Sunday, October 05, 2008

Another View of Logan

Nicholas Manning expresses disagreement with my post on William Logan’s criticism of a few days ago. I’ve got to say, he makes some really good points. For Manning, Logan says things because they sound good, but his insults possess no critical intelligence and are, in fact, badly written.

I do agree that Logan’s perspective on Ashbery is “incompetent”. I’m not so convinced that Logan’s writing is as bad as Manning makes out. However, he makes a strong case for it not to be accepted as good critical writing. Have a look.

8 comments:

BarbaraS said...

More grist for the critical mill. Thanks for that.

"William Logan's next book of poetry, Strange Flesh (Penguin), is due out in October."

Wonder how that will be received...

Anonymous said...

I dunno ... I'd be inclined to take Manning more seriously if he didn't jeer so much, and with that hyperventilating arrogance much favoured by 25-year-old students. He seems to be taking Logan very personally, and this reads more like score-settling than critique.

ABJ

Rob said...

Barbara - I think we can all guess how it will be received...

Andy, I think his point that Logan sounds good but doesn't provide a genuine critical perspective on the poet in quesion is true at times. His comment that death never enters Ashbery poems, for example, is complete nonsense.

I didn't detect arrogance so much in Nicholas Manning's article as outrage. I didn't agree with every point he made, but I thought he articulated the case against Logan quite well.

Anonymous said...

So this chap Latta takes Logan to task for a scientifically dubious allusion to a firefly, but adds his own gibe as follows "like a crawfish, backpedaling, leaving a slurry"?

RcL

Nicholas Manning said...

Hi Rob,

This is an interesting little exchange. I'm happy to meet you all.

I think we do agree about a lot of things regarding Logan. For instance, I'm entirely with you on the refreshing necessity for this type of critical engagement: the eloquent muck-raters and the darting whips are not only fun, but panacea against hyperbolic "I-loved-everything" blurbs of the more frothy praise-merchants.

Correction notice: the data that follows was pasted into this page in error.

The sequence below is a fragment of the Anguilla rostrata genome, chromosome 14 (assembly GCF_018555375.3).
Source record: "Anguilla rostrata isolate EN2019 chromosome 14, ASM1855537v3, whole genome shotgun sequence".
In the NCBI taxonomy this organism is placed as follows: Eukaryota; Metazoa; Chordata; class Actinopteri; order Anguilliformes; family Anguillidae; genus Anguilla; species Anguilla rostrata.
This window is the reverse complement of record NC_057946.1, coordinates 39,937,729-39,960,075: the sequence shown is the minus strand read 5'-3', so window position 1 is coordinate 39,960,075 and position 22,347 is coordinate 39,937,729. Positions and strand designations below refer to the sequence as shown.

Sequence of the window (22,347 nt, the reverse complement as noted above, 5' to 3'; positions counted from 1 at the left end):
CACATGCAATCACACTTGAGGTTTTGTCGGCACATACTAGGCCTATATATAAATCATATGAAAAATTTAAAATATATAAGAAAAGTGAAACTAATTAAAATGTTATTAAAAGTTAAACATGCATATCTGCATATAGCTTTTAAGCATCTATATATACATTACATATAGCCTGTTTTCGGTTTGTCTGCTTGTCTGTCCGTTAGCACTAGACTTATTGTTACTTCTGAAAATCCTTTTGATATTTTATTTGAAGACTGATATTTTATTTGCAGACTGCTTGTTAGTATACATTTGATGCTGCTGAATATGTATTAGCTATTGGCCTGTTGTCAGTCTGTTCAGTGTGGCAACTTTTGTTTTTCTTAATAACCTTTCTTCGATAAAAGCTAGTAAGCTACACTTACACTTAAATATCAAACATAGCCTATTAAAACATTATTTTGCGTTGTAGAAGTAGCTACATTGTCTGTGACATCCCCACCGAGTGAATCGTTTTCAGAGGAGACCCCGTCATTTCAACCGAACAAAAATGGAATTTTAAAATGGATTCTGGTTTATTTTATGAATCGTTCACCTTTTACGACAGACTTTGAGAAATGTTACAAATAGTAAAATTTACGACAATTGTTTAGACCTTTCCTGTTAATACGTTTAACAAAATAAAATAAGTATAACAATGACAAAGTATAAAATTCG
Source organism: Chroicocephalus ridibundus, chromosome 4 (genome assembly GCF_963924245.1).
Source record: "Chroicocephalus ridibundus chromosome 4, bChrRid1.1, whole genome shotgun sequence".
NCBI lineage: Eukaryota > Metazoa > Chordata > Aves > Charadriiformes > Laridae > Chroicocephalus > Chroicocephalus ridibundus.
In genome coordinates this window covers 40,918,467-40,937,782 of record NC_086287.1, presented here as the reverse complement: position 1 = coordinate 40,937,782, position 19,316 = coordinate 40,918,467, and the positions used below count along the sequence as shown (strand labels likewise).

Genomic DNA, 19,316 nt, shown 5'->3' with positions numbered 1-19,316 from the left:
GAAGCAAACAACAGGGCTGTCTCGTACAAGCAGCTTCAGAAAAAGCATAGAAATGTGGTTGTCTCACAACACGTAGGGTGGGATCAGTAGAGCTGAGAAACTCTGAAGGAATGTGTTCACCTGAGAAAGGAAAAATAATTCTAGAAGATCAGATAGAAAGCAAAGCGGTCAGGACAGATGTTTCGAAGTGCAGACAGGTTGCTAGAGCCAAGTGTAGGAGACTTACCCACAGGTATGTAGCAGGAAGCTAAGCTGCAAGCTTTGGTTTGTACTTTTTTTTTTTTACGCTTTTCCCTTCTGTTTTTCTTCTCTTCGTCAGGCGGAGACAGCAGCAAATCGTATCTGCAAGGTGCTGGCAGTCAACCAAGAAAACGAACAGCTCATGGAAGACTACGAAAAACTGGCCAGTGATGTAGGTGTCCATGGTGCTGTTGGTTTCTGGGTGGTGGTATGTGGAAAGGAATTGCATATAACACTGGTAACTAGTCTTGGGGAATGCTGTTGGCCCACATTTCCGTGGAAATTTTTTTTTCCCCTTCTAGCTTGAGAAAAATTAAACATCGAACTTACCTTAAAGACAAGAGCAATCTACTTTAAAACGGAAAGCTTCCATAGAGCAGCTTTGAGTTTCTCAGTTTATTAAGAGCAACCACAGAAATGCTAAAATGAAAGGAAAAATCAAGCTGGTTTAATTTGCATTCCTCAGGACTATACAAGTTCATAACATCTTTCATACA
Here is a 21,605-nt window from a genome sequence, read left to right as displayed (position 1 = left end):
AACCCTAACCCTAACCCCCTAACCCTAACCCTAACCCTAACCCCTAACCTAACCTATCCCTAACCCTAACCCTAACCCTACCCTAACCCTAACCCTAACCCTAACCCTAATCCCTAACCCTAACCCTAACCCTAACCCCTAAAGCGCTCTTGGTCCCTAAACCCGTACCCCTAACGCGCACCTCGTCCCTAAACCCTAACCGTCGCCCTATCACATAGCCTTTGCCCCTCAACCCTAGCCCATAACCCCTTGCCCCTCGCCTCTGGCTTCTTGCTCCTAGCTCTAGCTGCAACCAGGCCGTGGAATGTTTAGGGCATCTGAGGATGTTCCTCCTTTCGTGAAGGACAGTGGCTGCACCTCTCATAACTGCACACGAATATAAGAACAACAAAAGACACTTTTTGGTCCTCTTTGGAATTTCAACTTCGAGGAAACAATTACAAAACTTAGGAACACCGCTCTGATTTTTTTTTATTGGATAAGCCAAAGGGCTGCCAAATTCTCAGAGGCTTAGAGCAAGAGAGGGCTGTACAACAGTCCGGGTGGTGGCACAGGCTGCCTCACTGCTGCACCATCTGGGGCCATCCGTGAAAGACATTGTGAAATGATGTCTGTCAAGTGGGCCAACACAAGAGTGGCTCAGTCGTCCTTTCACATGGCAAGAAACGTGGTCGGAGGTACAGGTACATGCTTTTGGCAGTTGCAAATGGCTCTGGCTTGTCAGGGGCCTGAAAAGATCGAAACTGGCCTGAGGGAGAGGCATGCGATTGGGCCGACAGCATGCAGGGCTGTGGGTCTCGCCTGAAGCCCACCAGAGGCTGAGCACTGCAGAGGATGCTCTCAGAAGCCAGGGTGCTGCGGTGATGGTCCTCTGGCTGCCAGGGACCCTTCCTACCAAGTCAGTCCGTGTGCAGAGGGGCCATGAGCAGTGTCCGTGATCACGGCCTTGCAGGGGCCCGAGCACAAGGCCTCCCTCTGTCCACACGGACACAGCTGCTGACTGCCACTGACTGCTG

I also don't really mind if Logan chooses to use language in this very associative, almost soft-surrealist way, in his criticism: what gets me is the double-standard, the fact that the precise thing he criticizes in Ashbery - circuitousness, occasional non-referentiality etc. - constitutes a major element of Logan's own diction and ways of writing. And one can't have it both ways I suppose?

But other problems, as you say, are more on the level of possible readings and semantic perceptions. Your "death in Ashbery" example is an ideal case. I agree it's hard to see precisely what Logan's talking about here. Doesn't a massive amount of ashberian, stevens-esque wistfulness sound like a late/post/lyric todesfuge? I always felt that. And sometimes it's just a rather explicit preoccupation. So I'm not sure how that one stands up.

But I don't really have a score to settle with Logan: I don't know the man, am sure he's a perfect gentleman. I just often read his criticism, and I write some criticism, so it was touching on some common ground. Thus, good to flesh these things out.

So anyway, I didn't mean to "jeer"! Are 25 year-old students really that annoying? Yes, I suppose they (we) are actually. Maybe this is more just the tone of my little blog-thing generally: erring on the side of the irreverent.

But I did just turn 26 today. And teaching a bit now at the uni out in Strasbourg. So perhaps I can leave gallic jeeriness to the realms of irresponsible pre-adult life...

Here's to some more discussions,

Nicholas

(P.S. I think maybe John Latta was being a touch facetious, or at least winkingly ironic, with the crayfish thing. You know, eels and crayfish. And all that...)

Anonymous said...

Apologies for being overly grumpy ...

Just about to start on Logan's 'Desperate Measures', to get a better sense of what he's done. I'm guessing that the longer essays won't be as snarky as his reviews, but I can't resist this one:

"W.S. Merwin's new book is so dreary, I had to recite Henry V's battle speeches just to get through it."

Which doesn't really make sense, I admit ... but then the style is one of waspish, pseudo-casual (OK, lazy?) flippancy. Maybe aiming for something a bit Wildean and memorable, in which the 'sounding good' was the primary objective. Some arrows will stick, others not.

I can take him on that level, and read others for a more heavyweight / academic approach.


ABJ

Roddy said...

Point taken, Nicholas, but it's hard to tell where irony ends and real criticism begins. Don't you think a lot of Logan's criticism begs to be taken with a pinch of salt due to its high camp?

I feel neutral on Logan - and won't labour this by repeating what his fans and detractors have said at length elsewhere.

But, in literary jousts, meeting like with like never goes very far, especially when the 'like' is male, middle-class 'wit'.

David Floyd said...

As far as I could see with the Frieda Hughes bit of the review in particular, he'd was just subjecting her to a few very obvious 'witticisms' about the work mixed with a series of cheap personal jibes that had little or no connection to the (clearly awful) poetry being reviewed.

That's fair enough if you're writing for Private Eye but I can't really see the point of it in a literary publication.